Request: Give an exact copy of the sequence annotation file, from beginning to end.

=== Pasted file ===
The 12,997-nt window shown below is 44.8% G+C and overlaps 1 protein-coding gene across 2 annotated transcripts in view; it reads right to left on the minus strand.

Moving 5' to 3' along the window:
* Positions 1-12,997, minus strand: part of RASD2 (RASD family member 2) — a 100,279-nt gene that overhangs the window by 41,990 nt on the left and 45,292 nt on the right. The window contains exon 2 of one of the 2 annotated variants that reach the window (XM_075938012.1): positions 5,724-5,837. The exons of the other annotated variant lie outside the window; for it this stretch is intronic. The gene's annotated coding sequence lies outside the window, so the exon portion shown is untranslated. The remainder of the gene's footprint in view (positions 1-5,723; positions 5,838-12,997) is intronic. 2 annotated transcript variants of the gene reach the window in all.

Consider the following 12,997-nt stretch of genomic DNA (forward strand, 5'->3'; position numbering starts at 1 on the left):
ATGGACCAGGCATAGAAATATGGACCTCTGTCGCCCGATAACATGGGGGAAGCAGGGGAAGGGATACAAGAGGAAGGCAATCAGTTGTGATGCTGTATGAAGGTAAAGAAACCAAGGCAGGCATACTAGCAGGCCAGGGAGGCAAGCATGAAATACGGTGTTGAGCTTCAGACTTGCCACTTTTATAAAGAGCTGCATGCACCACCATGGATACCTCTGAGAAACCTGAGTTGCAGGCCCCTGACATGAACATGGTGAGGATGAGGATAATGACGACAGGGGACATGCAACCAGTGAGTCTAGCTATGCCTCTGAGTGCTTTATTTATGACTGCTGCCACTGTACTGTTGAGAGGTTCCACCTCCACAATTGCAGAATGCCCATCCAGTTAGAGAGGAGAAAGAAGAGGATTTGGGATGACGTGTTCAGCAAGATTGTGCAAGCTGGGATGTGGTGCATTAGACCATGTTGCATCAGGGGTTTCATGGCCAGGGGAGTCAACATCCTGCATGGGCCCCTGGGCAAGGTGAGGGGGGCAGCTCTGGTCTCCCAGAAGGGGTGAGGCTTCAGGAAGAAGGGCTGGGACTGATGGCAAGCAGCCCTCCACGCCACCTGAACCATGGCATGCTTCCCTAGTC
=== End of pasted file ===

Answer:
The 12,997-nt window shown below is 44.8% G+C and overlaps 1 protein-coding gene across 2 annotated transcripts in view; it reads right to left on the minus strand.

Moving 5' to 3' along the window:
* Positions 1-12,997, minus strand: part of RASD2 (RASD family member 2) — a 100,279-nt gene that overhangs the window by 41,990 nt on the left and 45,292 nt on the right. The window contains exon 2 of one of the 2 annotated variants that reach the window (XM_075938012.1): positions 5,724-5,837. The exons of the other annotated variant lie outside the window; for it this stretch is intronic. The gene's annotated coding sequence lies outside the window, so the exon portion shown is untranslated. The remainder of the gene's footprint in view (positions 1-5,723; positions 5,838-12,997) is intronic. 2 annotated transcript variants of the gene reach the window in all.

Consider the following 12,997-nt stretch of genomic DNA (forward strand, 5'->3'; position numbering starts at 1 on the left):
ATGGACCAGGCATAGAAATATGGACCTCTGTCGCCCGATAACATGGGGGAAGCAGGGGAAGGGATACAAGAGGAAGGCAATCAGTTGTGATGCTGTATGAAGGTAAAGAAACCAAGGCAGGCATACTAGCAGGCCAGGGAGGCAAGCATGAAATACGGTGTTGAGCTTCAGACTTGCCACTTTTATAAAGAGCTGCATGCACCACCATGGATACCTCTGAGAAACCTGAGTTGCAGGCCCCTGACATGAACATGGTGAGGATGAGGATAATGACGACAGGGGACATGCAACCAGTGAGTCTAGCTATGCCTCTGAGTGCTTTATTTATGACTGCTGCCACTGTACTGTTGAGAGGTTCCACCTCCACAATTGCAGAATGCCCATCCAGTTAGAGAGGAGAAAGAAGAGGATTTGGGATGACGTGTTCAGCAAGATTGTGCAAGCTGGGATGTGGTGCATTAGACCATGTTGCATCAGGGGTTTCATGGCCAGGGGAGTCAACATCCTGCATGGGCCCCTGGGCAAGGTGAGGGGGGCAGCTCTGGTCTCCCAGAAGGGGTGAGGCTTCAGGAAGAAGGGCTGGGACTGATGGCAAGCAGCCCTCCACGCCACCTGAACCATGGCATGCTTCCCTAGTC